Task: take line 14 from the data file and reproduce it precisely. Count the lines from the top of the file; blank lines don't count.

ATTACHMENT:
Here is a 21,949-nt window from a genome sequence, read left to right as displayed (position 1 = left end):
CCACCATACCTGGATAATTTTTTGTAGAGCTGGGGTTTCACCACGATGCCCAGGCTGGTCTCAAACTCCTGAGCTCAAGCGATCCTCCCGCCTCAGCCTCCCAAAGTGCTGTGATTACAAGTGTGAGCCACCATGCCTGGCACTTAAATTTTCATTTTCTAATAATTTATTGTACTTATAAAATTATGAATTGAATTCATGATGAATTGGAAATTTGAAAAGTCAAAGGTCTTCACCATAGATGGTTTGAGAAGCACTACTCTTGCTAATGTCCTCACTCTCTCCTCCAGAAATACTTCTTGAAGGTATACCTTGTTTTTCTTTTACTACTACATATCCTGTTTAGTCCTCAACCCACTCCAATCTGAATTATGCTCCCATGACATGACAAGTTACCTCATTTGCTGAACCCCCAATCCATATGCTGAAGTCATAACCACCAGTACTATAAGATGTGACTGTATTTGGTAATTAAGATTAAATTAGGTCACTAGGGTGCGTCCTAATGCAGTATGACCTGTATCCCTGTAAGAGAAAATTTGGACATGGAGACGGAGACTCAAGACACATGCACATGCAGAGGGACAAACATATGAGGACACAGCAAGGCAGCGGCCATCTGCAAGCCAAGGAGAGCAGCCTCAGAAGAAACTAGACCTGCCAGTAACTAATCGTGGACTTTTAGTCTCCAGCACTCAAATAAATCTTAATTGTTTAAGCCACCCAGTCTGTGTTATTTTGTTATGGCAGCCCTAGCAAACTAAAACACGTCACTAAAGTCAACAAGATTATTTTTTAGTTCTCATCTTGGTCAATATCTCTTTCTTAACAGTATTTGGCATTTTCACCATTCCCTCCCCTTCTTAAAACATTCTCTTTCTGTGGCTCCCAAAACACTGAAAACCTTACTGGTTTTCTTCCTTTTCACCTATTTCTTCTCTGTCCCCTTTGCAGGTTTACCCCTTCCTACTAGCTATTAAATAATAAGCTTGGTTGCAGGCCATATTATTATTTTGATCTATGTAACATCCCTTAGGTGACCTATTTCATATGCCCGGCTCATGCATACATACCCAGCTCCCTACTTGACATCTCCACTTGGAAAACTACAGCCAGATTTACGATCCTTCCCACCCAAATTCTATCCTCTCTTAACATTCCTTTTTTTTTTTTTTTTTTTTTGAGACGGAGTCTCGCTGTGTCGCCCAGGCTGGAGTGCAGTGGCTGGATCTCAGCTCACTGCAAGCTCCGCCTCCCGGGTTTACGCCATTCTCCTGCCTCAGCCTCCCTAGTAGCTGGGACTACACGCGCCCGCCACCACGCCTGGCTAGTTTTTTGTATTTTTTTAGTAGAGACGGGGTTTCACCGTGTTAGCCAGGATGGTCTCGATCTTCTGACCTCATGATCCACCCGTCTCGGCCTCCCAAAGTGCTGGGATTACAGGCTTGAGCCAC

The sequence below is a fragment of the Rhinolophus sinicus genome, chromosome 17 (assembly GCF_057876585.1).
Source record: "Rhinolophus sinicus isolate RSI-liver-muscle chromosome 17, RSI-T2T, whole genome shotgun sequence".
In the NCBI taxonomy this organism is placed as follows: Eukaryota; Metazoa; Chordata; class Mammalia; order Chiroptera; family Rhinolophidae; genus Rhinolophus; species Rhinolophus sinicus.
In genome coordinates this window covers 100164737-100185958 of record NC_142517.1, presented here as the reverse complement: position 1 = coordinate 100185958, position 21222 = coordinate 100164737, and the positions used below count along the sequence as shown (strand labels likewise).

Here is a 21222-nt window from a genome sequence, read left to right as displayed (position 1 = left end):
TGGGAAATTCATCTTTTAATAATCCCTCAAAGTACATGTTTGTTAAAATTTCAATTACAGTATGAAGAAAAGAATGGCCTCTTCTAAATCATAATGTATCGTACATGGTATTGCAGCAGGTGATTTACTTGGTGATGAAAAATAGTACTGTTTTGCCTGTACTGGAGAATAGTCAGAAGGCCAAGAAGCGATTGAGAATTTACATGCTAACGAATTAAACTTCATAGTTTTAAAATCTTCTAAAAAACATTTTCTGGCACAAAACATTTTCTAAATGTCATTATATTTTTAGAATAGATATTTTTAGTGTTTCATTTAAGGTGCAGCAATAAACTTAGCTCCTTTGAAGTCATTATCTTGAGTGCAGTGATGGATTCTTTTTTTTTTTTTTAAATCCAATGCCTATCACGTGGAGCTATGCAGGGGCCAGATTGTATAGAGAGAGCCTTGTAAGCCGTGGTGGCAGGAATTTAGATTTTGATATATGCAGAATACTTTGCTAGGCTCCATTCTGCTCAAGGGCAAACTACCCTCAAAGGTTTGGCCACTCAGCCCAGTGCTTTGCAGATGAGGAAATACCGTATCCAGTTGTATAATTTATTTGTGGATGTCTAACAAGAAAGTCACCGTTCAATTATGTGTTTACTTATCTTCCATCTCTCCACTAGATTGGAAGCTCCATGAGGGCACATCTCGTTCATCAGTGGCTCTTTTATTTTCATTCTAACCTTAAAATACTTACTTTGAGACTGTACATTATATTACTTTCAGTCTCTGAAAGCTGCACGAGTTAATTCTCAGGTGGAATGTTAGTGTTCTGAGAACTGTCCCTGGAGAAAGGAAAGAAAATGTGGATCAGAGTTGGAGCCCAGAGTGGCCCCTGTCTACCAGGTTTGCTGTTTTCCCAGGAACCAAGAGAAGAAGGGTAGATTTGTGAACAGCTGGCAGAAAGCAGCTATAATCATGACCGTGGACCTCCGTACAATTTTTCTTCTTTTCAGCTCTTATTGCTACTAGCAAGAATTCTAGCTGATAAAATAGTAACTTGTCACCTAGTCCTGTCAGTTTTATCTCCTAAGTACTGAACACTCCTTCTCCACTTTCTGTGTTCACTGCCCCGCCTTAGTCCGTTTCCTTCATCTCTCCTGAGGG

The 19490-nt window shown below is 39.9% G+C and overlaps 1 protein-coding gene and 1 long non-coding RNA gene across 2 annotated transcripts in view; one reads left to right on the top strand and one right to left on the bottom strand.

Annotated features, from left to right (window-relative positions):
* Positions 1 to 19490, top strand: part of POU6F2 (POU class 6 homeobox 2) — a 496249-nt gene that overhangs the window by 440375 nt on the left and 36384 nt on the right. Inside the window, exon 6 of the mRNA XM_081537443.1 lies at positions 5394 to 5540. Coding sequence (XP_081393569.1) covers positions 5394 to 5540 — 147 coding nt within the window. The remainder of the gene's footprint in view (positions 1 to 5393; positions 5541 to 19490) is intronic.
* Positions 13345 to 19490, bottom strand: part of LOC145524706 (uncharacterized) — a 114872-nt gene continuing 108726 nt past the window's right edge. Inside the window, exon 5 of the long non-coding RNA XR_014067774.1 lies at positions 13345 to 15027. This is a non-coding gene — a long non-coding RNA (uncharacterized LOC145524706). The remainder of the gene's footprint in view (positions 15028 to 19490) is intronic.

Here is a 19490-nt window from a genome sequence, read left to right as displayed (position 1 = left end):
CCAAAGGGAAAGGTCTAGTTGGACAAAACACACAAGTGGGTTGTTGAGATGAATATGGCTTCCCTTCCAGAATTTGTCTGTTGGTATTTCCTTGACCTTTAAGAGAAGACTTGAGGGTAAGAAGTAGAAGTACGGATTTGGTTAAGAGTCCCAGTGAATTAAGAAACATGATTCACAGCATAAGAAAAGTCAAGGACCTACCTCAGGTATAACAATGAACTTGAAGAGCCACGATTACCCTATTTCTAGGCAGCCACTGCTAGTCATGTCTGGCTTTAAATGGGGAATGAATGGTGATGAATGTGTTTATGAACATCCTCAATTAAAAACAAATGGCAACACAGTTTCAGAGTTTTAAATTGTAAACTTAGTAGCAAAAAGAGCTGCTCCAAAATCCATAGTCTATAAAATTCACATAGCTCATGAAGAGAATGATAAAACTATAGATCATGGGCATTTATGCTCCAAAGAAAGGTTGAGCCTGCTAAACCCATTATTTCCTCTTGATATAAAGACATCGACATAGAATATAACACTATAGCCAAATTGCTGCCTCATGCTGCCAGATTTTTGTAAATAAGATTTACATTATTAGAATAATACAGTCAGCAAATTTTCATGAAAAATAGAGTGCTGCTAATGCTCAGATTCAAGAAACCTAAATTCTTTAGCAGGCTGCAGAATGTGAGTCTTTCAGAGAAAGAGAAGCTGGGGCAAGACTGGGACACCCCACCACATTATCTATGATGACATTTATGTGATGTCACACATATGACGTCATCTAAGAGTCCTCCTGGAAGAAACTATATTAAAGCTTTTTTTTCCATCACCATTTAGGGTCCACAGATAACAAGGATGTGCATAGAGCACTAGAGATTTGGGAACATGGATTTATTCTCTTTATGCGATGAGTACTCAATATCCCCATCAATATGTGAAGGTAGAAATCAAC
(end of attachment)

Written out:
CCAAAGGGAAAGGTCTAGTTGGACAAAACACACAAGTGGGTTGTTGAGATGAATATGGCTTCCCTTCCAGAATTTGTCTGTTGGTATTTCCTTGACCTTTAAGAGAAGACTTGAGGGTAAGAAGTAGAAGTACGGATTTGGTTAAGAGTCCCAGTGAATTAAGAAACATGATTCACAGCATAAGAAAAGTCAAGGACCTACCTCAGGTATAACAATGAACTTGAAGAGCCACGATTACCCTATTTCTAGGCAGCCACTGCTAGTCATGTCTGGCTTTAAATGGGGAATGAATGGTGATGAATGTGTTTATGAACATCCTCAATTAAAAACAAATGGCAACACAGTTTCAGAGTTTTAAATTGTAAACTTAGTAGCAAAAAGAGCTGCTCCAAAATCCATAGTCTATAAAATTCACATAGCTCATGAAGAGAATGATAAAACTATAGATCATGGGCATTTATGCTCCAAAGAAAGGTTGAGCCTGCTAAACCCATTATTTCCTCTTGATATAAAGACATCGACATAGAATATAACACTATAGCCAAATTGCTGCCTCATGCTGCCAGATTTTTGTAAATAAGATTTACATTATTAGAATAATACAGTCAGCAAATTTTCATGAAAAATAGAGTGCTGCTAATGCTCAGATTCAAGAAACCTAAATTCTTTAGCAGGCTGCAGAATGTGAGTCTTTCAGAGAAAGAGAAGCTGGGGCAAGACTGGGACACCCCACCACATTATCTATGATGACATTTATGTGATGTCACACATATGACGTCATCTAAGAGTCCTCCTGGAAGAAACTATATTAAAGCTTTTTTTTCCATCACCATTTAGGGTCCACAGATAACAAGGATGTGCATAGAGCACTAGAGATTTGGGAACATGGATTTATTCTCTTTATGCGATGAGTACTCAATATCCCCATCAATATGTGAAGGTAGAAATCAAC